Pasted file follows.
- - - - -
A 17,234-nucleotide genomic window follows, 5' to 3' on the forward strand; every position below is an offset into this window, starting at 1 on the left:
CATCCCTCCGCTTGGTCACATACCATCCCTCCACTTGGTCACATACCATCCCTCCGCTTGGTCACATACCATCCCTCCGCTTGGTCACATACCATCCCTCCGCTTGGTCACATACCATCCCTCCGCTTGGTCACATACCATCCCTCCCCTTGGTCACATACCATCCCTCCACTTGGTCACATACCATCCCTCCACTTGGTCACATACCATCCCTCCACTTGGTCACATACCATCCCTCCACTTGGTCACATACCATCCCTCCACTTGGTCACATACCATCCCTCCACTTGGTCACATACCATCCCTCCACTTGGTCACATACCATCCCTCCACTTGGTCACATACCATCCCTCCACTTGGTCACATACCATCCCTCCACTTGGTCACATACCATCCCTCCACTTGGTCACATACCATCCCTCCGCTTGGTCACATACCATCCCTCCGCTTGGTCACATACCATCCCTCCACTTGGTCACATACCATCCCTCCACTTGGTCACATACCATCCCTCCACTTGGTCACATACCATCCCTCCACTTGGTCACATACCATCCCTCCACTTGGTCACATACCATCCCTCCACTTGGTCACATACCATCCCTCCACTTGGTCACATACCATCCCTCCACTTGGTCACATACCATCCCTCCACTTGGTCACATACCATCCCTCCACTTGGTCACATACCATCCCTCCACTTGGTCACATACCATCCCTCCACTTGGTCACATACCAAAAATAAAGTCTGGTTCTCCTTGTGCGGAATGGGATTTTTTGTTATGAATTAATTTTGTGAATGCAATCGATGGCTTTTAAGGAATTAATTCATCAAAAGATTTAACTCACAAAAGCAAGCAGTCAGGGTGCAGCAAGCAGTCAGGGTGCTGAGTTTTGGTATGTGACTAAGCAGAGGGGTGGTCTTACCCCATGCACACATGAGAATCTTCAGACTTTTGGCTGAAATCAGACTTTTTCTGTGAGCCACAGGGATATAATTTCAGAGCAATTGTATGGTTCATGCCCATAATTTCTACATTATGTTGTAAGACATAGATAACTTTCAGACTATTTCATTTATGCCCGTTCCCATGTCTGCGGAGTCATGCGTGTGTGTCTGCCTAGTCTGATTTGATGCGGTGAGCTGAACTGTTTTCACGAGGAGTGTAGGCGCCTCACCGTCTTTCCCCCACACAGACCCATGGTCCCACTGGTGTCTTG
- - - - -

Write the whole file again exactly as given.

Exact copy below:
A 17,234-nucleotide genomic window follows, 5' to 3' on the forward strand; every position below is an offset into this window, starting at 1 on the left:
CATCCCTCCGCTTGGTCACATACCATCCCTCCACTTGGTCACATACCATCCCTCCGCTTGGTCACATACCATCCCTCCGCTTGGTCACATACCATCCCTCCGCTTGGTCACATACCATCCCTCCGCTTGGTCACATACCATCCCTCCCCTTGGTCACATACCATCCCTCCACTTGGTCACATACCATCCCTCCACTTGGTCACATACCATCCCTCCACTTGGTCACATACCATCCCTCCACTTGGTCACATACCATCCCTCCACTTGGTCACATACCATCCCTCCACTTGGTCACATACCATCCCTCCACTTGGTCACATACCATCCCTCCACTTGGTCACATACCATCCCTCCACTTGGTCACATACCATCCCTCCACTTGGTCACATACCATCCCTCCACTTGGTCACATACCATCCCTCCGCTTGGTCACATACCATCCCTCCGCTTGGTCACATACCATCCCTCCACTTGGTCACATACCATCCCTCCACTTGGTCACATACCATCCCTCCACTTGGTCACATACCATCCCTCCACTTGGTCACATACCATCCCTCCACTTGGTCACATACCATCCCTCCACTTGGTCACATACCATCCCTCCACTTGGTCACATACCATCCCTCCACTTGGTCACATACCATCCCTCCACTTGGTCACATACCATCCCTCCACTTGGTCACATACCATCCCTCCACTTGGTCACATACCATCCCTCCACTTGGTCACATACCAAAAATAAAGTCTGGTTCTCCTTGTGCGGAATGGGATTTTTTGTTATGAATTAATTTTGTGAATGCAATCGATGGCTTTTAAGGAATTAATTCATCAAAAGATTTAACTCACAAAAGCAAGCAGTCAGGGTGCAGCAAGCAGTCAGGGTGCTGAGTTTTGGTATGTGACTAAGCAGAGGGGTGGTCTTACCCCATGCACACATGAGAATCTTCAGACTTTTGGCTGAAATCAGACTTTTTCTGTGAGCCACAGGGATATAATTTCAGAGCAATTGTATGGTTCATGCCCATAATTTCTACATTATGTTGTAAGACATAGATAACTTTCAGACTATTTCATTTATGCCCGTTCCCATGTCTGCGGAGTCATGCGTGTGTGTCTGCCTAGTCTGATTTGATGCGGTGAGCTGAACTGTTTTCACGAGGAGTGTAGGCGCCTCACCGTCTTTCCCCCACACAGACCCATGGTCCCACTGGTGTCTTG